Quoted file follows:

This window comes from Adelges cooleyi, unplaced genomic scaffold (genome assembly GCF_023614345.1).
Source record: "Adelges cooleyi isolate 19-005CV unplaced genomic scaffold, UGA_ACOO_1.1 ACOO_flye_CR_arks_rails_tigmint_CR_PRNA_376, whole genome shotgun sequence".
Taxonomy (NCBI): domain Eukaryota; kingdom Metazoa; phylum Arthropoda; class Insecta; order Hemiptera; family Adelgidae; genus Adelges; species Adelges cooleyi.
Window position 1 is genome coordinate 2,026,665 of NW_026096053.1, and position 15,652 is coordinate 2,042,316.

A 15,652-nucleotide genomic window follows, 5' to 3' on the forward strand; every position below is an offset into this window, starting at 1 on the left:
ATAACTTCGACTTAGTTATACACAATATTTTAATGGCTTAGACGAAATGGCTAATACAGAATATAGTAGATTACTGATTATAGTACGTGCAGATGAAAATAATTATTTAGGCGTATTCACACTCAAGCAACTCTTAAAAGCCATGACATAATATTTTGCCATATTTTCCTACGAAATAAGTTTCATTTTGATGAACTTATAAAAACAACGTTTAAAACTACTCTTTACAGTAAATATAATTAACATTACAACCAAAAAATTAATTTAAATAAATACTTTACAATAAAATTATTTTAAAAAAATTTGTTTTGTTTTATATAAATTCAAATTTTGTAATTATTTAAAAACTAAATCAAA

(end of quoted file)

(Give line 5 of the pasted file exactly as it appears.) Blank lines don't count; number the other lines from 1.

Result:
A 15,652-nucleotide genomic window follows, 5' to 3' on the forward strand; every position below is an offset into this window, starting at 1 on the left: